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Vocational Education Essay

Vocational education (education based on occupation or employment) (also known asvocational education and training or VET) is education that prepares people for specific trades, crafts and careers at various levels from a trade, a craft, technician, or a professional position in engineering, accountancy, nursing, medicine, architecture, pharmacy, law etc. Craft vocations are usually based on manual or practical activities, traditionally non-academic, related to a specific trade, occupation, or vocation.

It is sometimes referred to as technical education as the trainee directly develops expertise in a particular group of techniques. In the UK some higher technician engineering positions that require 4-5 year apprenticeship require academic study to HNC / HND or higher City and Guilds level. Vocational education may be classified as teaching procedural knowledge. This can be contrasted with declarative knowledge, as used in education in a usually broader scientificfield, which might concentrate on theory and abstract conceptual knowledge, characteristic of tertiary education.

Vocational education can be at the secondary, post-secondary level,further education level and can interact with the apprenticeship system. Increasingly, vocational education can be recognised in terms of recognition of prior learning and partialacademic credit towards tertiary education (e. g. , at a university) as credit; however, it is rarely considered in its own form to fall under the traditional definition of higher education. Vocational education is related to the age-old apprenticeship system of learning.

Apprenticeships are designed for many levels of work from manual trades to high knowledge work. However, as the labor market becomes more specialized and economies demand higher levels of skill, governments and businesses are increasingly investing in the future of vocational education through publicly funded training organizations and subsidized apprenticeship or traineeship initiatives for businesses. At the post-secondary level vocational education is typically provided by aninstitute of technology, university, or by a local community college.

Vocational education has diversified over the 20th century and now exists in industries such as retail, tourism, information technology,funeral services and cosmetics, as well as in the traditional crafts and cottage industries. Contents [hide] 1 VET internationally o o o o o o o 1. 1 Australia 1. 2 Commonwealth of Independent States 1. 3 Finland 1. 4 German-language areas 1. 5 Hong Kong 1. 6 Hungary 1. 7 India o o o o o o o o o o o o o 1. 8 Japan 1. 9 South Korea 1. 10 Mexico 1. 11 The Netherlands 1. 12 New Zealand 1. 13 Norway 1. 14 Paraguay 1. 15 Russia 1.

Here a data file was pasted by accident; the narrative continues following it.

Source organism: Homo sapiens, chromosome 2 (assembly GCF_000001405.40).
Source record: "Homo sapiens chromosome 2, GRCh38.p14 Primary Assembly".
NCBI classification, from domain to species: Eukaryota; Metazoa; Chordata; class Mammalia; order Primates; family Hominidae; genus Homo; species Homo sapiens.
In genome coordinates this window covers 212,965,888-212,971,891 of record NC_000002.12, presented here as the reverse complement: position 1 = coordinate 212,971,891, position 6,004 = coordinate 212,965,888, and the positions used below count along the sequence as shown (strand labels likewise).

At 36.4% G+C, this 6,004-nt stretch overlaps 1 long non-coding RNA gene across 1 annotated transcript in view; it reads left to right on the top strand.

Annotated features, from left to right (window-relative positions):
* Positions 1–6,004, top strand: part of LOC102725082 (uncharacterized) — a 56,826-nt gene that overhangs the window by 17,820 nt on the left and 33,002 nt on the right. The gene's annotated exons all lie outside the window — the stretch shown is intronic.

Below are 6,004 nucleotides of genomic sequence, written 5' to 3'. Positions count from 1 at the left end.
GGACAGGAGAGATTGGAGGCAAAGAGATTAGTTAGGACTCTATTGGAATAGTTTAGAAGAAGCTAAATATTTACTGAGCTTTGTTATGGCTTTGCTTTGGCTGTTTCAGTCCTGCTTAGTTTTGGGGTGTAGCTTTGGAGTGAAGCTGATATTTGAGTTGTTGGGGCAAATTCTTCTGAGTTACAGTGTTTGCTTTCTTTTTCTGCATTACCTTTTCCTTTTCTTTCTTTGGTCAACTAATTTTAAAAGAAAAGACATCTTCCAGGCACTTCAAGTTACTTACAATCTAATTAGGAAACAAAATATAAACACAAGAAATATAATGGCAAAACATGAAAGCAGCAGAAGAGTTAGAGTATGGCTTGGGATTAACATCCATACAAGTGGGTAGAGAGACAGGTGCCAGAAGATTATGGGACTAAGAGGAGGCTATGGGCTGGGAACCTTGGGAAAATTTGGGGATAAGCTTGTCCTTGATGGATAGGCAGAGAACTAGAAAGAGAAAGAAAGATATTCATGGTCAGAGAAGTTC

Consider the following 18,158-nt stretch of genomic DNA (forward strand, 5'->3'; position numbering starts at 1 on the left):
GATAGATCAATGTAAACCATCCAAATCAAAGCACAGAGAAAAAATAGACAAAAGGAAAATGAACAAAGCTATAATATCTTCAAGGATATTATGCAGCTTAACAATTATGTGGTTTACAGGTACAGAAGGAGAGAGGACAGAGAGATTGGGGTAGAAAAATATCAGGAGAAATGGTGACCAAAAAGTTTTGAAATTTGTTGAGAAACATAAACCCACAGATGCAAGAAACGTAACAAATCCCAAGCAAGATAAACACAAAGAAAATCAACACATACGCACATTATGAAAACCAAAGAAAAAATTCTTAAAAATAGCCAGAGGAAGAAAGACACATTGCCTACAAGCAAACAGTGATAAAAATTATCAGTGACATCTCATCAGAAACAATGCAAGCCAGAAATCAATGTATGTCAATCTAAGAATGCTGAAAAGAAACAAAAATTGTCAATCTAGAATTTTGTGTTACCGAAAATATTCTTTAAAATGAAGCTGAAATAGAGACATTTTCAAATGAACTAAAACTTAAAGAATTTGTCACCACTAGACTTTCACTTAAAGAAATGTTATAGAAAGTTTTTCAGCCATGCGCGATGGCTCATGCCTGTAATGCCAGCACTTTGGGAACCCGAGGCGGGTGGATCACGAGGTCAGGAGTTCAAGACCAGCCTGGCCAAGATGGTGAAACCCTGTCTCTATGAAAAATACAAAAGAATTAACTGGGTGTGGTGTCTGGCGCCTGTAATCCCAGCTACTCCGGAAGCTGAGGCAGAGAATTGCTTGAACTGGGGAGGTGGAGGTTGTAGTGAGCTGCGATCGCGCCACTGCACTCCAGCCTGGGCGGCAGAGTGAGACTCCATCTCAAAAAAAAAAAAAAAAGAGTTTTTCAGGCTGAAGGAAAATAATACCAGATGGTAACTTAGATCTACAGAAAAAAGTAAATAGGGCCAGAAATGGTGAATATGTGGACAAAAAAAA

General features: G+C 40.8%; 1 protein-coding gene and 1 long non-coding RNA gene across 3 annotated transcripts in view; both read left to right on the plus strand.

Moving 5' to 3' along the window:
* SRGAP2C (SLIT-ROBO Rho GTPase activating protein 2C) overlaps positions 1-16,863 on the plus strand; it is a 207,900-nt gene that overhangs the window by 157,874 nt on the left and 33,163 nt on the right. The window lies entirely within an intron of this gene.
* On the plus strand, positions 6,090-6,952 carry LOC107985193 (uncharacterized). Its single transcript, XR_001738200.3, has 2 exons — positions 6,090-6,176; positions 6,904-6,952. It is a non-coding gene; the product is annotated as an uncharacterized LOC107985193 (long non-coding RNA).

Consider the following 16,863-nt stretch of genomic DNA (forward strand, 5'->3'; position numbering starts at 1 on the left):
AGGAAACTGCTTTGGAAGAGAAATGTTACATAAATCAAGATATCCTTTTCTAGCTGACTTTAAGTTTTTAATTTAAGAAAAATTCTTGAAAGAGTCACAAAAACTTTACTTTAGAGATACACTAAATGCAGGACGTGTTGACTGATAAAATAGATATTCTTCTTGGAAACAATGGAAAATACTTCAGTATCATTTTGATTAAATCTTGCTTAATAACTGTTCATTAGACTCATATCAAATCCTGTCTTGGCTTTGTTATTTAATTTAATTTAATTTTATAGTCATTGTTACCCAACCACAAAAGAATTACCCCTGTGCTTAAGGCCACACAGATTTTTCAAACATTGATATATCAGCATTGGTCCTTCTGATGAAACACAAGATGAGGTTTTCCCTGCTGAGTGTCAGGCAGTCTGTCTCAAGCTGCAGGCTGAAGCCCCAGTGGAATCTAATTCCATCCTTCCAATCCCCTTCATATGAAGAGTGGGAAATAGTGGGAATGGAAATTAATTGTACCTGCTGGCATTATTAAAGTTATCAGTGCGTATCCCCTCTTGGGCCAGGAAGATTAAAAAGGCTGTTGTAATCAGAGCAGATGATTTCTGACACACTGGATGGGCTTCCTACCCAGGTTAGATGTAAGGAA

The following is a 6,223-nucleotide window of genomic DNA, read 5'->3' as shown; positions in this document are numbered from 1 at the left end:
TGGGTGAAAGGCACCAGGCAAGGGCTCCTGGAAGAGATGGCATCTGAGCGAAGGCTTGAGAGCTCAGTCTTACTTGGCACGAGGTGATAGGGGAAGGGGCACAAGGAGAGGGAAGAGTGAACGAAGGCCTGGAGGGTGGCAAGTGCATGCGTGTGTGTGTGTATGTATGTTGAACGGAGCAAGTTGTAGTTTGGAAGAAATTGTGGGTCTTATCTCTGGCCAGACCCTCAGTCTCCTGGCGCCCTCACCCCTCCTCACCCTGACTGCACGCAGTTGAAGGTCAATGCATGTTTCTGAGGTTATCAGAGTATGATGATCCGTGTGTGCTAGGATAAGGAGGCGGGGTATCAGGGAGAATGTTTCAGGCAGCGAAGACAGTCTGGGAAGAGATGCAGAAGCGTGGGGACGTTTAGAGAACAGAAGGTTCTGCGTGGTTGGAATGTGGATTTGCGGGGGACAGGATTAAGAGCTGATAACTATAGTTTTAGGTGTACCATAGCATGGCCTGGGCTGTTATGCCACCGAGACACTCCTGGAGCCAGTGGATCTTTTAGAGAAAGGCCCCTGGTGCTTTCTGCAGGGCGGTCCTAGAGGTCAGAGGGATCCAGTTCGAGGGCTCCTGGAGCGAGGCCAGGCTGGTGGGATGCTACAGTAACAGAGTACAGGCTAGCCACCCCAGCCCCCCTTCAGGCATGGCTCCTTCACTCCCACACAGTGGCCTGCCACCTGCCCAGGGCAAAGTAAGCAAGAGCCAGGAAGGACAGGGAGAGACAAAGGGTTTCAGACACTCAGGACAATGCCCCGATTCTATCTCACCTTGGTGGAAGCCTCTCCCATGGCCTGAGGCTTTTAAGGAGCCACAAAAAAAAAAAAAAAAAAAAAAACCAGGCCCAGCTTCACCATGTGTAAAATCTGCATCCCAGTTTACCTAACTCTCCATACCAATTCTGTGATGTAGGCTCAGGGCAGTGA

16 Sweden 1. 17 Switzerland 1. 18 Turkey 1. 19 United Kingdom 1. 20 United States 2 See also 3 References 4 Further reading 5 External links VET internationally [edit] Australia [edit] In Australia vocational education and training is mostly post-secondary and provided through the vocational education and training (VET) system by registered training organisations. There were 24 Technical Colleges in Australia but now only 4 independent Trade Colleges remain with two in Queensland; one in Brisbane and one on the Gold Coast and one in Adelaide and Perth.

This system encompasses both public, TAFE, and private providers in a national training framework consisting of the Australian Quality Training Framework,Australian Qualifications Framework and Industry Training Packages which define the assessment standards for the different vocational qualifications. Australia’s apprenticeship system includes both traditional apprenticeships in traditional trades and “traineeships” in other more service-oriented occupations. Both involve a legal contract between the employer and the apprentice and provide a combination of school-based and workplace training.

Apprenticeships typically last three to four years, traineeships only one to two years. Apprentices and trainees receive a wage which increases as they progress. [1] Since the states and territories are responsible for most public delivery and all regulation of providers, a central concept of the system is “national recognition” whereby the assessments and awards of any one registered training organisation must be recognised by all others and the decisions of any state or territory training authority must be recognised by the other states and territories. This allows national portability of qualifications and units of competency.


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